Sweden’s world-leading submarine fleet is a key aspect in keeping the waters navigable in a conflict. Sweden holds some of the most advanced conventional submarines ever built.
Sweden’s entry to NATO will help the alliance redress its vulnerability in northwest Europe, mainly the Baltic Sea. The Baltic Sea is a shared waterway with Russia, with a bottleneck for access to ports in eight countries including Germany.
The Baltic has an average depth of around 60 metres. This makes it too shallow for the nuclear-powered submarines of Russian and US navies. However, as per the analysis of NATO officials, the Swedish submarine fleet is well-prepared for this environment and will add greatly to NATO’s overall submarine capabilities in the Baltic Sea.
What makes Swedish submarines different than others?
Sweden’s submarines can stay underwater for weeks. While submerged, conventional submarines run on battery power. Most need to resurface after a couple of days so their diesel engines can run to recharge the batteries.
However, Swedish submarines have liquid oxygen stored in tanks on board to run the diesel engines underwater to recharge the batteries. This helps them to be submerged for longer durations and reduces the risk of detection.
With lots of rivers feeding into the Baltic, the salinity levels of the sea varies hugely. This changes both the buoyancy of a submarine and the way sound travels underwater.
Sweden, which has been operating submarines in the Baltic since 1904, has ‘regional knowledge’ which provides it with a niche advantage. “We have regional expertise, which fills a gap, expertise that NATO doesn’t have,” said Submarine Flotilla Commander Fredrik Linden. None of the neighbouring countries have been as active underwater as Sweden.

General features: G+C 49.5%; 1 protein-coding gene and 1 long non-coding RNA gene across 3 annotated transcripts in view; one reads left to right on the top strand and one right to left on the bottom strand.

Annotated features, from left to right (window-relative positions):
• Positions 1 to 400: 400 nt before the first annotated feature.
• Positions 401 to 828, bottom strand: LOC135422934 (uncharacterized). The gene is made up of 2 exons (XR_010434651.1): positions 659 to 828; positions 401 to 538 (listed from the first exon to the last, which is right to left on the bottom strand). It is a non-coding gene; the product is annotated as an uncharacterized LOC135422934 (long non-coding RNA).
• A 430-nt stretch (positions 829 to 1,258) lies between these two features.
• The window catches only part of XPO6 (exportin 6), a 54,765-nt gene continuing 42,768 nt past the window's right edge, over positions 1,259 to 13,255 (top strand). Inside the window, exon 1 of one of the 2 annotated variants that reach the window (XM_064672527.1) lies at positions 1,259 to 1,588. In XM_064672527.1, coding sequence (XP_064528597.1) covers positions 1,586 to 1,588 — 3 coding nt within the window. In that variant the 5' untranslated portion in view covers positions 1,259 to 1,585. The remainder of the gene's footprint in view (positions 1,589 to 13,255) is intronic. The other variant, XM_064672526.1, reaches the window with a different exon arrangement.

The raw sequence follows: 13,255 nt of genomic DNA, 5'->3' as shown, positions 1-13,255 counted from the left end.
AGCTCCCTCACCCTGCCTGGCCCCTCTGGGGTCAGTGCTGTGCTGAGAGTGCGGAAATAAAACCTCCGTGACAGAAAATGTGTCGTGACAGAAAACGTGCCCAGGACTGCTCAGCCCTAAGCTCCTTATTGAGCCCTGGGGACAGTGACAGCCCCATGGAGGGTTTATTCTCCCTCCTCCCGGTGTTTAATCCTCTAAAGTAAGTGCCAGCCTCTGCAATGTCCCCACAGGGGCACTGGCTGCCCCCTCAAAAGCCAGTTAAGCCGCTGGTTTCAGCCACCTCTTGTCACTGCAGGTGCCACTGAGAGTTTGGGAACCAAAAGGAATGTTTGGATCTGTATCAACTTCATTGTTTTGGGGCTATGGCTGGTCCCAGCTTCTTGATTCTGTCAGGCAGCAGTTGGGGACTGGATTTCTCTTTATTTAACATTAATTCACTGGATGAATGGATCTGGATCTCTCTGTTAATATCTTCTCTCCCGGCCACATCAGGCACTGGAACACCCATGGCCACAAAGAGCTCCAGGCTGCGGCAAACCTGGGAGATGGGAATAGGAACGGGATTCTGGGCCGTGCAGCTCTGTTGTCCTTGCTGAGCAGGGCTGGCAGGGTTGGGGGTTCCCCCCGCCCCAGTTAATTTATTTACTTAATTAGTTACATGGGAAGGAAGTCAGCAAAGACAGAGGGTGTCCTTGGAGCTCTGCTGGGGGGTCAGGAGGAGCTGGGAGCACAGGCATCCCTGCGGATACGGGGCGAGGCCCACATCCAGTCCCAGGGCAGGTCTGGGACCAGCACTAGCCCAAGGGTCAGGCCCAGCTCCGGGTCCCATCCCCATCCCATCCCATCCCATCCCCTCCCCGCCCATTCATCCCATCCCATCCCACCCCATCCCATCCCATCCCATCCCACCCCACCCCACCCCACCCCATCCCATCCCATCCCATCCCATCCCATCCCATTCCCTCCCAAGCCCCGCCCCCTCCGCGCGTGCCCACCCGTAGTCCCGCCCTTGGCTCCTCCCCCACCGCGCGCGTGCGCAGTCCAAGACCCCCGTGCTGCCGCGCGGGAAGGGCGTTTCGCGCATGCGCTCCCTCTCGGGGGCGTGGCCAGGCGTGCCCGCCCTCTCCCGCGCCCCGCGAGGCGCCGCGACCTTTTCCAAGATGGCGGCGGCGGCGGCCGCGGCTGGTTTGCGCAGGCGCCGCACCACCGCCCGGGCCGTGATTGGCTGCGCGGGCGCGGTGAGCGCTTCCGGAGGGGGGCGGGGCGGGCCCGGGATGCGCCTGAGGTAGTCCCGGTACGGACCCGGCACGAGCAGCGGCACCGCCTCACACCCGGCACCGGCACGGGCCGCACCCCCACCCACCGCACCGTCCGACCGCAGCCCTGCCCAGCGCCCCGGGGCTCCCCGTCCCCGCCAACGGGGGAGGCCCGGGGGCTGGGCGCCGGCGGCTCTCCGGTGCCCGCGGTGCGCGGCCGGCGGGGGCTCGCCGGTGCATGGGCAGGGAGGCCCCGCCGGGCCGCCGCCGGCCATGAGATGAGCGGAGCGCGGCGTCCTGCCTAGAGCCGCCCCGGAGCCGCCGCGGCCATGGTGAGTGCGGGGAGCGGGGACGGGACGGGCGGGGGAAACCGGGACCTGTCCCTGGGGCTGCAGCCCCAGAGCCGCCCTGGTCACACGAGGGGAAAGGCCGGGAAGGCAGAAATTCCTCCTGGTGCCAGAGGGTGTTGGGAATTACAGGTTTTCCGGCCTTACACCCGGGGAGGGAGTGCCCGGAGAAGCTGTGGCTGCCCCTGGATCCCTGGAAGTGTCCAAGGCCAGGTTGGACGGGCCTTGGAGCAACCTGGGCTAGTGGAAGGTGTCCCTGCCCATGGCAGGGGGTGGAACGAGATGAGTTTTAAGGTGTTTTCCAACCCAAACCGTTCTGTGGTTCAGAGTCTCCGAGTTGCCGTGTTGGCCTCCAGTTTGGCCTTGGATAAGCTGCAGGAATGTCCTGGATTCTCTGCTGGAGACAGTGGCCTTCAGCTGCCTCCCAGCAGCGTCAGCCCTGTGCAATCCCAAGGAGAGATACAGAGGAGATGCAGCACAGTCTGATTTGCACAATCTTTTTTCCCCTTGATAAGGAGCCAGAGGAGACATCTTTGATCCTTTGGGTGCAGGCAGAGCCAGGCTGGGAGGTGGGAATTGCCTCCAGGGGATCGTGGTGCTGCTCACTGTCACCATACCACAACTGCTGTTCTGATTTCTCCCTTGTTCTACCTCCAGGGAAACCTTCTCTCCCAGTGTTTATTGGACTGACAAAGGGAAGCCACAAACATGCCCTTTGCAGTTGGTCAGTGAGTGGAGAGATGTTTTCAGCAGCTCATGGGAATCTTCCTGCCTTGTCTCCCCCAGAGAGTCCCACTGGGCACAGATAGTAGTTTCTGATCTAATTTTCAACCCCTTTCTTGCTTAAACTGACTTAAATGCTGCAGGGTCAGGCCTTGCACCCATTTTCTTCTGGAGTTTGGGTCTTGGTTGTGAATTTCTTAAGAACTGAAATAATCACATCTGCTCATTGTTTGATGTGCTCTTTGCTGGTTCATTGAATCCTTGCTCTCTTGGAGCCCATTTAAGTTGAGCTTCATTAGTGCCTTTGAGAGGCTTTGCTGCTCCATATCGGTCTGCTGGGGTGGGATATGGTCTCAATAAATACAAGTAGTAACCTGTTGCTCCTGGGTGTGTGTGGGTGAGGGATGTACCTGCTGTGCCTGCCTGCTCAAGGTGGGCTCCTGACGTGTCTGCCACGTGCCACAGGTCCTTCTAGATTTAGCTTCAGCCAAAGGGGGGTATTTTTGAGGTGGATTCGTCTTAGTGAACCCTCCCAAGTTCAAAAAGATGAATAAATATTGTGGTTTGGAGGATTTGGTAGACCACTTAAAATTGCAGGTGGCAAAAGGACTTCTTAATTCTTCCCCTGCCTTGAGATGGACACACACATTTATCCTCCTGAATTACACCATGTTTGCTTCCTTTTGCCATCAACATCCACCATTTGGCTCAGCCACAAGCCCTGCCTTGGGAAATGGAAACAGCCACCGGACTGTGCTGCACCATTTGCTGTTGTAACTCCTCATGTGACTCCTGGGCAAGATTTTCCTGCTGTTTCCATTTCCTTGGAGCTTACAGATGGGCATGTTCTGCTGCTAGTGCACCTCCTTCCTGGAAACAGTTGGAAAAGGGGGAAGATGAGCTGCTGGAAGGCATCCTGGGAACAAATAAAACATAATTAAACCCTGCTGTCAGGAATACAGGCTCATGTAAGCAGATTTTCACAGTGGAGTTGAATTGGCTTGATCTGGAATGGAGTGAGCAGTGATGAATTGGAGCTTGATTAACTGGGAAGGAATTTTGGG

The new Swedish submarines
Presently, Sweden has three advanced Gotland-class submarines and one older model which will retire in 2027 and 2028.
Sweden has two new submarines, known as A26, on order which are due to be delivered in 2027 and 2028. The A26 are SAAB Kockums-built vessels that will be bigger and more versatile than the Gotlands. These vessels have a unique feature – a 1.5-metre diameter dive-lock, called a multi mission-portal, in the bow.
New submarines would aid in seabed warfare
The new feature of the A26 submarines will let the remotely operated vehicles (ROVs), autonomous vehicles or groups of divers in and out easily.
This in turn would make the new A26 submarines ideal for seabed warfare as they could easily protect or destroy pipelines or other critical infrastructure on the seabed.
Sweden’s alliance with NATO
In 2022, explosions wrecked the Nord Stream gas pipelines that ran beneath the Baltic. Such instances have been on the rise, making seabed warfare the hottest issue in naval circles right now.
Sweden’s alliance with NATO at such a crucial time would only help increase NATO’s overall submarine capabilities in the Baltic Sea region.
Source : Wion